July 23, 2015

USFS Accepts CBMR’s Expansion Project Proposal

Model Released image of skiers and snowboarder in the first time for the public to ski the expansion of Crested Butte Mountain, Teo2. (Photo/Nathan Bilow)

Big news from Crested Butte Mountain Resort.  The Forest Service has accepted CBMR’s Expansion Project Proposal.  Below is the official press release.  Photo: Nathan Bilow 

US Forest Service Accepts Crested Butte Mountain Resort’s Expansion Project Proposal

Environmental analysis to begin to look at project feasibility

MT. CRESTED BUTTE, Colo. – July 21 – Crested Butte Mountain Resort (CBMR) is looking towards the future. For the quintessential mountain resort in southwestern Colorado, the future means a major expansion of 500 acres for skiing, riding and biking. The proposal calls for two new chairlifts, a replacement of the North Face surface lift, more snowmaking on current ski terrain, and 15 miles of singletrack trail to add to the resort’s Evolution Bike Park. Recently, the resort received a letter from the US Forest Service’s Grand Mesa, Uncompahgre and Gunnison (GMUG) National Forest District Office initiating an environmental review of the project, stating that they are “officially accepting project proposal components [in accordance with] the 2013 Master Development Plan”. The components to which the letter refers include:

  • Construction of three lifts, replacing one lift and adding two others
  • Construction of new intermediate and advanced ski trails and glades
  • New snowmaking infrastructure, covering 32 acres of existing terrain
  • Construction of approximately 15 miles of multi-use and mountain bike trails within the current ski area boundary
  • A Special Use Permit boundary adjustment

This letter formally announces the Forest Service’s intent to begin the environmental scoping process for the project that will take place over the course of the next couple of years. CBMR, Forest Service and an expert third party contractor, SE Group will work together in the preparation of an Environmental Impact Statement (EIS), required by the National Environmental Protection Act (NEPA) for the proposed improvements to be made on public lands.

“Crested Butte Mountain Resort and the entire valley are in the midst of some exciting times, where many new visitors are discovering what is so unbelievably special about the area,” explains Ethan Mueller, president of CBMR. “We feel these proposals will only strengthen those feelings, and we are looking forward to working with the USFS and our local communities on finalizing plans in a way that we can all move forward in a positive direction based on the strong relationships we have built over the years.  We are excited by the Forest Service’s recent acceptance of our proposal. While it will likely take a couple of years to gain approval for this plan and phase it into reality, we feel this will be a project to watch and enjoy for many years to come.”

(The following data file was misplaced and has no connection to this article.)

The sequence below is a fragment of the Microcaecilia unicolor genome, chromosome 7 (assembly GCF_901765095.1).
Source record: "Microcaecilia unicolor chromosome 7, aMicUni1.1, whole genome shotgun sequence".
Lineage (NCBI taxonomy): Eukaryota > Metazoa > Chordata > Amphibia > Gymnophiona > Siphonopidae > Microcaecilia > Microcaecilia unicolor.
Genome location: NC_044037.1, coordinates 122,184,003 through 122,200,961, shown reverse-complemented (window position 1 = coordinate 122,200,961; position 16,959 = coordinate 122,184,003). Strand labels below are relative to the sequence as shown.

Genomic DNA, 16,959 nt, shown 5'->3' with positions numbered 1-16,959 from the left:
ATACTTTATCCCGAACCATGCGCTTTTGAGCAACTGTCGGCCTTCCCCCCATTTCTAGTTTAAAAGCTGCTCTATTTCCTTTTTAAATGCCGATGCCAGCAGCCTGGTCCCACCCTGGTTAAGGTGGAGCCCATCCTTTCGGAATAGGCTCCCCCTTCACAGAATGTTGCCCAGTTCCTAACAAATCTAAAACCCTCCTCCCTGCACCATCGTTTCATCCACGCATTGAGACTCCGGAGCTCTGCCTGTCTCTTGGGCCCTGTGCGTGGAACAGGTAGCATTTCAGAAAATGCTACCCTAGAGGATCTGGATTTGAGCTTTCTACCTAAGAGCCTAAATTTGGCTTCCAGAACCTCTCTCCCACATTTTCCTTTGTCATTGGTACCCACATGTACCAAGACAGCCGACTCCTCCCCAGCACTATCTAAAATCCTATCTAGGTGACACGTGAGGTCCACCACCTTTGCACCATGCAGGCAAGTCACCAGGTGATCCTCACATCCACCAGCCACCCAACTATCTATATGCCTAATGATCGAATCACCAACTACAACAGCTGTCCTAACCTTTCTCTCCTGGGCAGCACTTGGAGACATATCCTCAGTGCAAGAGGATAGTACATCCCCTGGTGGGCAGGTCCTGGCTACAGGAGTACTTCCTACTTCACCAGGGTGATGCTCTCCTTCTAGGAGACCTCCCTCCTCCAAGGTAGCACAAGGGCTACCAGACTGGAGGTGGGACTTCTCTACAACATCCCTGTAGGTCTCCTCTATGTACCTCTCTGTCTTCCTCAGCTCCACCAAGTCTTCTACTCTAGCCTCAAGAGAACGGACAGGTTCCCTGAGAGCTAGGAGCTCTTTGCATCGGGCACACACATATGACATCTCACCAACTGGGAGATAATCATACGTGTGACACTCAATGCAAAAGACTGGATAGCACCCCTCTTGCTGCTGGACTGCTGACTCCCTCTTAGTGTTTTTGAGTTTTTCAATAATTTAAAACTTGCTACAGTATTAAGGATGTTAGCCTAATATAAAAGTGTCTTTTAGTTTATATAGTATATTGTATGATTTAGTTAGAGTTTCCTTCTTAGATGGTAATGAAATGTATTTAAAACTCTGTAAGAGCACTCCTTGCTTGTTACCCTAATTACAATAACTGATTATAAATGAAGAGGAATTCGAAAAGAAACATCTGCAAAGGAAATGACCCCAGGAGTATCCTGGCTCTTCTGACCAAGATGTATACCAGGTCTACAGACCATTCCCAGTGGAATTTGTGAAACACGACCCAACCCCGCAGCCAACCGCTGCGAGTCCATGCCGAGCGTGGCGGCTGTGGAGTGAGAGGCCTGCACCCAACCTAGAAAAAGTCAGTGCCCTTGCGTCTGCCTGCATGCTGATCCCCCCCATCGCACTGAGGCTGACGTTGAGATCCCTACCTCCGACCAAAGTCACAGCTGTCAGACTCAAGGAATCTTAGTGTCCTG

What’s Next?

The NEPA process will take place over the next two years. This environmental review will start as the three entities identify any issues that may arise from the project. From there, environmental specialists will perform their reviews of the area, currently known as Teo Park and Teo Drainage. Once any and all impacts have been identified and addressed, the public comment period will begin and the EIS will be drafted. Throughout the NEPA process, the resort will continue to reach out and educate the local community and public officials on the project, as well as host open houses. The intention is to establish transparency so all stakeholders are kept informed.

“Over the course of the last three years, we have engaged community members and groups to educate the public on this proposal and feel that we have major support to move forward,” says John Sale, director of permitting and planning for CBMR. “The Teo Drainage proposal has been designed to develop new terrain that is adjacent to our existing infrastructure; improving and enhancing access for intermediate and advanced skiers into distinctive terrain that is unlike anything we currently offer.  Experts have long had the ability to drop into Teocalli Bowl and feel the sensation of an almost “backcountry” experience, now intermediate skiers and riders will be able to experience this remote area through a network of narrower trails and low angle glades in the Teo Drainage valley, all chairlift accessible.”

About the Author

1. Ed Dujardin
After moving out west for college, Ed took summer school so he could spend winters in Crested Butte. These days, he coaches the Western State Colorado University Freeride Team, and spends as much time as he can fishing the incredible rivers of the area.